One Grand Canyon National Park staffer said he had 600 "close contacts" with people at the park in one day.
Tags: Science, Grand Canyon, Grand Canyon National Park


In the coronavirus pandemic, carbon emissions have fallen, but climate change remains an existential threat

In a world desperate for good news about the coronavirus, a dip in global carbon emissions caused by the outbreak’s economic downturn might be seen as a silver lining. But climate scientists and policy experts aren’t encouraged.   
Tags: Science


Relief for COVID-19 stress inside? It’s outside.

Mecklenburg County’s “stay at home” order allows us to exercise outside, and though playgrounds and nature centers are closed, trails remain open, so long as people stay well apart.
Tags: Science, Mecklenburg County


SpaceX wins NASA moon program contract

SpaceX's Dragon XL cargo ships will support NASA's Artemis moonwalkers and allow extended research.
Tags: Spacex, Science, Nasa, Artemis


Heirloom plants: Saving the nation's seeds from extinction

The incredible history of the UK's heirloom plants and why they're set to make a comeback.
Tags: UK, Science


SpaceX wins NASA contract to send cargo to lunar Gateway with new Dragon XL craft

NASA has tapped a type of SpaceX cargo craft that hasn't yet been built to deliver supplies to a moon-orbiting outpost that hasn't yet been launched. SpaceX's robotic Dragon XL, a cylindrical, supersized version of its workhorse Dragon spacecraft, will handle shipments to the Gateway space platform as the first commercial provider to receive a Gateway Logistics Services contract from NASA. The contract is similar to NASA's existing Commercial Resupply Services contracts with Spac...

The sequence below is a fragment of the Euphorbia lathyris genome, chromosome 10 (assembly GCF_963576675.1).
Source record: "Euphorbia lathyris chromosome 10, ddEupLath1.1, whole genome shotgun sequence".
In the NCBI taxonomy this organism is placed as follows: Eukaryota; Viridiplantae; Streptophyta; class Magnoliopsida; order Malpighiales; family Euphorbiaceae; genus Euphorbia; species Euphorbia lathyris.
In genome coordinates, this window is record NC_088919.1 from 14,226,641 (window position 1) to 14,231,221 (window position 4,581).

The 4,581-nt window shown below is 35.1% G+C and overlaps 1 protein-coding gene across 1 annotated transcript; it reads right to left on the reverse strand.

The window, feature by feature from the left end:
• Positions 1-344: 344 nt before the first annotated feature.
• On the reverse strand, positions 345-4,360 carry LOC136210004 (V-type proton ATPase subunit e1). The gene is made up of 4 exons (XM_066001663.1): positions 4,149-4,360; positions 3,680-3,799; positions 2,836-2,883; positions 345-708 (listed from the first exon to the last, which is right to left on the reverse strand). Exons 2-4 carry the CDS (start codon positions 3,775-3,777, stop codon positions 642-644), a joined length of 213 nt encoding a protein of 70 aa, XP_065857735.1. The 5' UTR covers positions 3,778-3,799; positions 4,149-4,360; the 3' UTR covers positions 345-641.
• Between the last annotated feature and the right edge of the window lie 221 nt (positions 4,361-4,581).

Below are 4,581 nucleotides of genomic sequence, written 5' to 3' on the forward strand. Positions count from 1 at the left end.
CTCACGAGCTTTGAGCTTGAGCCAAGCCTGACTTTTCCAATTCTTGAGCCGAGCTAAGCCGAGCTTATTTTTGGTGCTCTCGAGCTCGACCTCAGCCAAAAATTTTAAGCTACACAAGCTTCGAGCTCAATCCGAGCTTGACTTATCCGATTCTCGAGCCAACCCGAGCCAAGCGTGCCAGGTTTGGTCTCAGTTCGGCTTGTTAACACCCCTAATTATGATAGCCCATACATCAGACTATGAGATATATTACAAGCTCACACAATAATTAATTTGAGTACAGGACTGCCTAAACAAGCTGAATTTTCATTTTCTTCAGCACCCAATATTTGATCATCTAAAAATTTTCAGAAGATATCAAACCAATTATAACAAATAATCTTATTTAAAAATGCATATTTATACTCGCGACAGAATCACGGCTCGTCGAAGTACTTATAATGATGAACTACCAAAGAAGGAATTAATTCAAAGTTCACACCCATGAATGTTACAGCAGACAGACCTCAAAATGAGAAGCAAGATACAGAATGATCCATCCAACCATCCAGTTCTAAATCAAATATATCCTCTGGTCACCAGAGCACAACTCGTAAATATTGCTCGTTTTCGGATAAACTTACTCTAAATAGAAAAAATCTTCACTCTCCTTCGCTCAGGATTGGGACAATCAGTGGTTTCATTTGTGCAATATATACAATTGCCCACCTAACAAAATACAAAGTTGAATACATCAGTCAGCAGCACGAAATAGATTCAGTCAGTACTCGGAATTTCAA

Tags: Spacex, Science, Nasa, Artemis, Sierra Nevada Corp, Gateway Logistics Services, SpaceX Northrop Grumman


Neanderthals didn't just hunt mammoths. They actually knew how to fish, researchers discover.

A new study suggests that Neanderthals were skilled fishermen and that seafood was a key ingredient in their diets.
Tags: Science


Does hand sanitizer work? Yes, but it's important to understand its limitations

Don't toss your bottle of hand sanitizer just because it doesn't kill 100% of germs. Here's how sanitizer compares to soap and when best to use it.
Tags: Science, Don


Fact check: Drugmaker Gilead Sciences claimed rights to a possible COVID-19 treatment

Gilead Sciences received special FDA protection for the antiviral drug remdesivir. Facing criticism, it withdrew its request for "orphan status."
Tags: Science, Fda, Gilead Sciences


Plastic: How to predict threats to animals in oceans and rivers

Scientists find out more about the threats of plastic to thousands of fish, whales and other aquatic life.
Tags: Science


Your brain evolved to hoard supplies and shame others for doing the same

The media is replete with COVID-19 stories about people clearing supermarket shelves – and the backlash against them. Have people gone mad? How can one individual be overfilling his own cart, while shaming others who are doing the same?As a behavioral neuroscientist who has studied hoarding behavior for 25 years, I can tell you that this is all normal and expected. People are acting the way evolution has wired them. Stockpiling provisionsThe word “hoarding” might bring to mind relatives or neigh...
Tags: Science, Preston, Clark, Ruth Jaffe